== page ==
Without doubt the world is sinking under a deluge of waste.
Media concern appears to be focused – now anyway – on plastic in the oceans.
While this is very admirable and certainly needs to be addressed and sorted out
other problems with waste are sadly ignored or consigned to the back pages!
Indeed, there is very little discussion – if any – about how to reduce this
waste mountain and certainly nothing about improving recycling levels.
Sadly, the incidence of fly-tipping mountains is getting
bigger as is the cost of clearing them up. According to data released by the
Department for Environment, Farming & Rural Affairs (Defra) the discovery
of waste piles that are bigger than one lorry load increased by approximately
40% over the last year (14,430 from 10,120). To clear these waste piles has cost local
authorities £12.2million up from £9.9milion the previous year.
Additionally, Defra also claim that there has been an
increase in organised criminal gangs involved in the large-scale dumping of
This is not surprising as local councils are withdrawing
recycling services due to budgetary constraints and as some types of plastic
are becoming too expensive to process thus leading to more excess household
waste being illegally dumped.
The Chancellor promised £10million in his latest budget to
help councils pay for the clearance of waste mountains, including fly-tipping
sites and recycling waste tips. Though this is a substantial sum the costs to
reduce waste tips are considerable. For example, the UK’s largest recycling
mountain – on a disused airfield in North Killingholme, near Grimsby will cost
North Lincolnshire Council an estimated £6.3million to clear. This was caused
by the private recycling company going bankrupt six years ago.
Approximately 50% of
all UK household waste is recycled which is obviously a start but could more be
The village I live in – in the rolling Surrey countryside –
has on the face of it tried to aid and help people recycle. From the recycle
bins collected on a two-weekly basis – paper, cans, glass food etc. – to providing
in the two main car parks in the village a selection of recycle containers for
waste that cannot be put into the personal household recycle bins, for example,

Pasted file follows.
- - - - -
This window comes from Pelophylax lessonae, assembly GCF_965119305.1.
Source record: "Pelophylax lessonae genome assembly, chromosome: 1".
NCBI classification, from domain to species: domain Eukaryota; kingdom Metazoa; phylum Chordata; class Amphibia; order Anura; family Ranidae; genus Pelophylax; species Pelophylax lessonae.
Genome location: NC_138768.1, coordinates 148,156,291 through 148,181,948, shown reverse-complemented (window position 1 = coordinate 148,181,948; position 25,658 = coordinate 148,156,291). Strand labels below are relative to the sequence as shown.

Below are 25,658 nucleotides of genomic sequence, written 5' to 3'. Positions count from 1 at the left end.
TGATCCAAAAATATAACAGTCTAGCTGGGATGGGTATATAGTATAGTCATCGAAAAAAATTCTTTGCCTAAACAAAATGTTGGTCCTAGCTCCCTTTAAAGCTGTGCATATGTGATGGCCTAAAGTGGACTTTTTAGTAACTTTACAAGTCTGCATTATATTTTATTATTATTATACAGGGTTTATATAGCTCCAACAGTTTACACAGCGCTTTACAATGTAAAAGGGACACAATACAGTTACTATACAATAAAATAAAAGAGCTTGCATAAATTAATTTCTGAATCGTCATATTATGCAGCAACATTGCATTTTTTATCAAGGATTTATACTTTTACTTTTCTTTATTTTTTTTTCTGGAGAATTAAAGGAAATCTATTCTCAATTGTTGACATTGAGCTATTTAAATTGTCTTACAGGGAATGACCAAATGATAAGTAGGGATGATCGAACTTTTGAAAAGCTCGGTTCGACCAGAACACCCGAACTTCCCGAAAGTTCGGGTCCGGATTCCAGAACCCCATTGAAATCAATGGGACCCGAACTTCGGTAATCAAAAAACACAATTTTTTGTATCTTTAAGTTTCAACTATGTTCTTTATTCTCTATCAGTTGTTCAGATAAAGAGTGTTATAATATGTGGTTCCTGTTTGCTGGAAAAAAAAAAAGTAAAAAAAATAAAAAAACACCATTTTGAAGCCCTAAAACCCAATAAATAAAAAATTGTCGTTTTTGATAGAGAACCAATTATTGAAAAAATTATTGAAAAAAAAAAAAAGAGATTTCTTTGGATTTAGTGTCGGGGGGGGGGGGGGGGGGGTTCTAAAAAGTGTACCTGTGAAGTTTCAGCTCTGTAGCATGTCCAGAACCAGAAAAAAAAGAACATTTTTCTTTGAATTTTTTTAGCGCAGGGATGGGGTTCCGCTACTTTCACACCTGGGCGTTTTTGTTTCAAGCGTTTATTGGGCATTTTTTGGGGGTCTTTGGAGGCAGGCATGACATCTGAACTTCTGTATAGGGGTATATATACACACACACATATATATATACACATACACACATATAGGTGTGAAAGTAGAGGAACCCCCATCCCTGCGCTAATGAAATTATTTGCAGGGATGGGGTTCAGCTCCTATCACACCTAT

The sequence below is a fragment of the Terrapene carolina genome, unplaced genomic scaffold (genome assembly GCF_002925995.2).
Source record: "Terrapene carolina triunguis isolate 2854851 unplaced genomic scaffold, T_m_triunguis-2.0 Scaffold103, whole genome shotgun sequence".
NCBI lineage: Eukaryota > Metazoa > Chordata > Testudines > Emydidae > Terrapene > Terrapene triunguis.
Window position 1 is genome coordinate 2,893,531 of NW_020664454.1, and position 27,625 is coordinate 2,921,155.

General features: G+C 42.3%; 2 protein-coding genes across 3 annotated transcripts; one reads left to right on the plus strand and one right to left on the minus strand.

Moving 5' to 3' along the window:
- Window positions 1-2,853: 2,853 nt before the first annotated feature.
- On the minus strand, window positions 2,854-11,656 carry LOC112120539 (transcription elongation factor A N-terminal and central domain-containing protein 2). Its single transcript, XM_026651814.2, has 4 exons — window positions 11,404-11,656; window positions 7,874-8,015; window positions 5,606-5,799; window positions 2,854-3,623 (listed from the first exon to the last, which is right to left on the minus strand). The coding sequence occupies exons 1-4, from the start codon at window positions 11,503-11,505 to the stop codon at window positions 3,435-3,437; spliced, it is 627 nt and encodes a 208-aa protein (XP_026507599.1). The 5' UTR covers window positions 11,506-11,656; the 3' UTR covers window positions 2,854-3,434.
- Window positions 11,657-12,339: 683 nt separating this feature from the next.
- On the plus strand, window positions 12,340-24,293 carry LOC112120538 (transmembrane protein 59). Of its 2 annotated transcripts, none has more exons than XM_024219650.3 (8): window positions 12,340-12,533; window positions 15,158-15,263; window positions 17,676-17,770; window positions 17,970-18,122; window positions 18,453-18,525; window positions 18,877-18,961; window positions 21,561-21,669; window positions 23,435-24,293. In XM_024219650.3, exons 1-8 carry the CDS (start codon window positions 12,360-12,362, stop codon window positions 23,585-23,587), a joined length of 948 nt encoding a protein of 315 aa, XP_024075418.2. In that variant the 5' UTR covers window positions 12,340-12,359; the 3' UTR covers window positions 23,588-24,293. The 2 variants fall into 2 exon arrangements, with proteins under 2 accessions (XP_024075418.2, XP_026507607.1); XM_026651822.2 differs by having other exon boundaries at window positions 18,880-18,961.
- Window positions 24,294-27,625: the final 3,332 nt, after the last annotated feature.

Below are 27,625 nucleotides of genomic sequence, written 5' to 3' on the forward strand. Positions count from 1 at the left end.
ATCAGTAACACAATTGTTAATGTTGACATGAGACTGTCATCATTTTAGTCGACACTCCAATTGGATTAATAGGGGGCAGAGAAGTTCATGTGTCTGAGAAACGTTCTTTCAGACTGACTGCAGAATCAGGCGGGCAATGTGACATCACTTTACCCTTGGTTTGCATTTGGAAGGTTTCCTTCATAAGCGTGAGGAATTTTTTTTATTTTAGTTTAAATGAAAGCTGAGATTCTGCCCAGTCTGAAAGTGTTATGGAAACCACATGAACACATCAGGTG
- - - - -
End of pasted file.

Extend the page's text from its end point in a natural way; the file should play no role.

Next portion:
blankets, cardboard, clothes and shoes. Finally, the council has provided a
village refuse site (just outside the village) to collect other types of refuse
for example electrical goods, batteries, wood, metal and garden waste.
On the face of it a sensible and welcome set of policy
initiatives. And yet further inspection proves that these policies could
certainly and quite easily be improved upon.
A closer inspection reveals that for example the containers
in both car parks are not only regularly full, but the village population often
must leave plastic bags full of potential recyclable items left by the side of
the containers. Indeed, over the last couple of months as I have been walking,
shopping in the village I have spoken to the various people trying – often
unsuccessfully – to put their potential recyclable waste in these containers.
Whilst appreciating this is a very ad hoc qualitative survey it has become very
apparent that while people are very keen to recycle, they are becoming
disillusioned with trying to recycle. An often-heard comment was ‘why bother’. A
further problem is that the village refuse tip is now only open on the weekend.
Quite simply though Councils have legal targets concerning
recycling – some of which require each council to collect at least two types of
recyclable waste and to push for recycling rates of at least 50% my local
Parish Council and the relevant County Council are struggling to develop
anything above the bare minimum.
My personal sustainability challenge is to try and change
I am suggesting that the recycle bins in the village car
parks be emptied on a regular basis and that the village refuse tip be opened
at least one day during the week as well as during the weekend.
This will not be easy to achieve I completely accept!!!
I have a couple of strategies:
- To locate and email/speak to our village
councillors to put pressure to try and change the current scenario.
- To utilise the village bulletin web page to
ascertain if other villagers are concerned and interested over this current
status and perhaps be willing to email/speak to local councillors to try and
change the current situation.
- Finally, with local elections coming soon (2nd
May) help the potential councillors who put recycling on their political
In conclusion, my fear is that
the current local councillors will agree that matters need to change and that
the various local councils are doing the bare minimum but will cite and I
suspect hide behind the ‘lack of financial resources’. Indeed, an initial
conversation with a local councillor produced exactly that response and
reminded me that only recently the Central Government had to bail out Surrey
County Council after it threatened to raise local rates substantially or make
draconian cuts in local services. The omens are not good! Time will tell!